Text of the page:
Starting Monday, we’re entering a three-week period when viewing the planet Mercury is the best it’s going to be for many moons.
Typically when viewed from Earth, Mercury is too close to the sun for easy viewing. Except for a brief opportunity to view the smallest planet in the solar system (we miss you, Pluto!) near sunset or sunrise, the sun’s glare is just too much and it blots out Mercury. Except, that is, from this Monday through March 12.
During this viewing window, Mercury is at enough of an elongation of its orbit around the sun that it should be more easily visible. In other words, as Mercury’s orbit around the sun stretches, its increased distance from the sun allows less light to interfere with viewing. “Easily viewable” is a relative term however, because at most mid- and northern latitude locations in North America and Europe, Mercury will be near the horizon and the light of twilight (or early dawn) will keep the planet lost or nearly-lost in the illuminated sky. Unfortunately for Northern Hemisphere viewers, Mercury is never above the horizon for nighttime viewing.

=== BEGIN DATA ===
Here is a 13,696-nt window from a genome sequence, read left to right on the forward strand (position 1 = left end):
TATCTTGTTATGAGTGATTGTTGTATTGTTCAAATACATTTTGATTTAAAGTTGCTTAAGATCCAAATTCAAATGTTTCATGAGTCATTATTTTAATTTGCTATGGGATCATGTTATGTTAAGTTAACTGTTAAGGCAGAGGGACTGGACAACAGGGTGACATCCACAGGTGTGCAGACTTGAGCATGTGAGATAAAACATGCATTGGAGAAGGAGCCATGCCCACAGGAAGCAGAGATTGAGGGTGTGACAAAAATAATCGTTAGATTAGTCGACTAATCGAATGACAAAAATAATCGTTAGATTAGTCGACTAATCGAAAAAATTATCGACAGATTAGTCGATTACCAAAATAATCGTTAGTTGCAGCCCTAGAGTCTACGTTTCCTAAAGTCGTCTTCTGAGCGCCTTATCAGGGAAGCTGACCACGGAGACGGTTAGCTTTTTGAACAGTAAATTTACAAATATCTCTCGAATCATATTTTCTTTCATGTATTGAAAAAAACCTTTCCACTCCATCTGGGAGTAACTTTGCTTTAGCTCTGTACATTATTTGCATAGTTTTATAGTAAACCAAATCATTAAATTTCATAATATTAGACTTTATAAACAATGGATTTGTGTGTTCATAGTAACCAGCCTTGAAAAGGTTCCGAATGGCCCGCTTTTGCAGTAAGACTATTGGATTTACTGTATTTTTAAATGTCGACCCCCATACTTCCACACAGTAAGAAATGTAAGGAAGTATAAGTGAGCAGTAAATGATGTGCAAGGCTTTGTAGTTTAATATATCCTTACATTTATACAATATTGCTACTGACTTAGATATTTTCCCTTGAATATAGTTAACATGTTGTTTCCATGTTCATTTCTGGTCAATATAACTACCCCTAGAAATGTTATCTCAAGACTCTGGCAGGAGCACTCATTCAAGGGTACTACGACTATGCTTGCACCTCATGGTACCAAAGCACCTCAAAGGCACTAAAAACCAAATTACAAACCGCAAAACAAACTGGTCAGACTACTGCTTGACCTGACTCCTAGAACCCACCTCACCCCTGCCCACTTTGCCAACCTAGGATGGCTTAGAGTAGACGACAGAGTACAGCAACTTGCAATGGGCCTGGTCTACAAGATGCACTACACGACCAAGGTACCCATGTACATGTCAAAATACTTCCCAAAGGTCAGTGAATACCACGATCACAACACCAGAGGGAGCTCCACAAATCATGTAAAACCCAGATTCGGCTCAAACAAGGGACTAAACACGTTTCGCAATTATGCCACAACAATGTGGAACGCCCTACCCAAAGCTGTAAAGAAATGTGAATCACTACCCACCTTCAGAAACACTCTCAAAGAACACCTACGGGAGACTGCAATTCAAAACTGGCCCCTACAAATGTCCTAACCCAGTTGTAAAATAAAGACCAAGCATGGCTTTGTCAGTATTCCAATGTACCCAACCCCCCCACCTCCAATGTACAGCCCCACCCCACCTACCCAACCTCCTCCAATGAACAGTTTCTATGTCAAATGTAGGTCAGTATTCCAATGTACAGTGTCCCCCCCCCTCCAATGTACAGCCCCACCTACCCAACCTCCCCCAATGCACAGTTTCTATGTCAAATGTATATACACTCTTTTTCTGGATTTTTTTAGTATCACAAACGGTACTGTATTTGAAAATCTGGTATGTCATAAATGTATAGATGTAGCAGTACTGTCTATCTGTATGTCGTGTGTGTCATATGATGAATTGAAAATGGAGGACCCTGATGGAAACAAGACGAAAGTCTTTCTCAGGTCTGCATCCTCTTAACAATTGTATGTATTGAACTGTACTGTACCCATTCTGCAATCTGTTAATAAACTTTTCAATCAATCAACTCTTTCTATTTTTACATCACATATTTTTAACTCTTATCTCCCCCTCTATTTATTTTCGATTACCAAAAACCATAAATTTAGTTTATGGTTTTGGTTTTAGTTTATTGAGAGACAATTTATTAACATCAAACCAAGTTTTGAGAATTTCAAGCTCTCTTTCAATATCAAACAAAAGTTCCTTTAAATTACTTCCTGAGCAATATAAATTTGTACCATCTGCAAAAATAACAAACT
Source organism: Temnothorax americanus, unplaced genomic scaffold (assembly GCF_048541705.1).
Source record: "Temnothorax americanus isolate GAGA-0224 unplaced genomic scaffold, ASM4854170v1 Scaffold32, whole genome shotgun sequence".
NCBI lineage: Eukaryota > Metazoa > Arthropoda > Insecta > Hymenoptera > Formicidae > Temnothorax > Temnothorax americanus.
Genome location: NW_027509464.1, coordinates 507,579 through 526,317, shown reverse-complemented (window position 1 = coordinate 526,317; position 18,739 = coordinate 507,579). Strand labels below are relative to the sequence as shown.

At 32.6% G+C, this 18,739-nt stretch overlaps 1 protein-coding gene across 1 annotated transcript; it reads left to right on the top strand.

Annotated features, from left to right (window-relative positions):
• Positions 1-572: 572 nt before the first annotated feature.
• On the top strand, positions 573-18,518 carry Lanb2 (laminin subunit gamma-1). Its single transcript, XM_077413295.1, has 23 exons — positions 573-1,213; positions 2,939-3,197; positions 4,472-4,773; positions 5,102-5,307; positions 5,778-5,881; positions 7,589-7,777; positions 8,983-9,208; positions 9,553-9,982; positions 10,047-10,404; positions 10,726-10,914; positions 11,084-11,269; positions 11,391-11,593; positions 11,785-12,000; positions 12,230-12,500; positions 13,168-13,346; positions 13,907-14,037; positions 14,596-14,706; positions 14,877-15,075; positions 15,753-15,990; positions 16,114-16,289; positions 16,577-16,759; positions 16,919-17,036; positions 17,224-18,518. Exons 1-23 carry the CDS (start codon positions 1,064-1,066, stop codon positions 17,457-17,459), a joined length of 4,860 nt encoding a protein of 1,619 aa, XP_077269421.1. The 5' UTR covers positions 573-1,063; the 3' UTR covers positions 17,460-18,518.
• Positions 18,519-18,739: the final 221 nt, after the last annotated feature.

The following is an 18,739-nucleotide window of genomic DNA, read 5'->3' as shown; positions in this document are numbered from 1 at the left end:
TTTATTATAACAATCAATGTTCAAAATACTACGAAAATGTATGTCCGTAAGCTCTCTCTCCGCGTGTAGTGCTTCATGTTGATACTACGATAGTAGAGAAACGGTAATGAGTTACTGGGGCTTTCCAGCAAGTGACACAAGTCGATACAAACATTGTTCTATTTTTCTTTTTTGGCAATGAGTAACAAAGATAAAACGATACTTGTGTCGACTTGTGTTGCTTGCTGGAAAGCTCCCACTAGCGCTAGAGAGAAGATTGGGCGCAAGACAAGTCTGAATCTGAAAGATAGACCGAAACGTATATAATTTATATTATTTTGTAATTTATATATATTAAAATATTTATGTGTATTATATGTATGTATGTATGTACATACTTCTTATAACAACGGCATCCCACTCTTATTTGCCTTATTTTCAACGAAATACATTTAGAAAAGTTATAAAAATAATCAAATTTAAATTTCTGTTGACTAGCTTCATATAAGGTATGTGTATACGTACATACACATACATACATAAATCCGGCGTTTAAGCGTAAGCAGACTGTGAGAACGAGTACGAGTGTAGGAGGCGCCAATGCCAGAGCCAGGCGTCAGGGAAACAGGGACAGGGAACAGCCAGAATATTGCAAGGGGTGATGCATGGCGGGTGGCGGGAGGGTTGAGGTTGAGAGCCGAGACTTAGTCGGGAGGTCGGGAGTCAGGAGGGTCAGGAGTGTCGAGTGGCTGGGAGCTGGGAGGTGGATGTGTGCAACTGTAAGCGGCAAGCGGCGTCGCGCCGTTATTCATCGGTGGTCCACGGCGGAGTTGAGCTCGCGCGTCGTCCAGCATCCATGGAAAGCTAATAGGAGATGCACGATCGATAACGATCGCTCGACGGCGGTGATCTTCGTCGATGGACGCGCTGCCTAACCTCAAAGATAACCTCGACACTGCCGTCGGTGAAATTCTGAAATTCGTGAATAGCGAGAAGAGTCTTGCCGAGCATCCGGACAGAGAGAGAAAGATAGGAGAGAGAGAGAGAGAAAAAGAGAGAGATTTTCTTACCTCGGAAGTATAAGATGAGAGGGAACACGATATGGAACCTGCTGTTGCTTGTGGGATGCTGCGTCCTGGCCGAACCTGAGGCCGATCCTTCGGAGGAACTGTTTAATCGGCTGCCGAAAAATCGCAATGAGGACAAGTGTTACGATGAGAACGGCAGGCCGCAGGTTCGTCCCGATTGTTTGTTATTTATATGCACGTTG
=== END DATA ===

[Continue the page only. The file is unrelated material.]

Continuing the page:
Little is known about Mercury because Earth-based telescopes reveal little (again, the light of the sun makes viewing difficult). In November, 1973 the satellite Mariner 10 traveled to Mercury with the mission of mapping the planet’s environment, atmosphere surface and other characteristics. Mariner 10 mapped about 45% of Mercury’s surface. In 2004, the MESSENGER satellite was launched into orbit around Mercury and mapped the remainder of the planet’s surface. MESSENGER’s mission has been extended to March of 2013.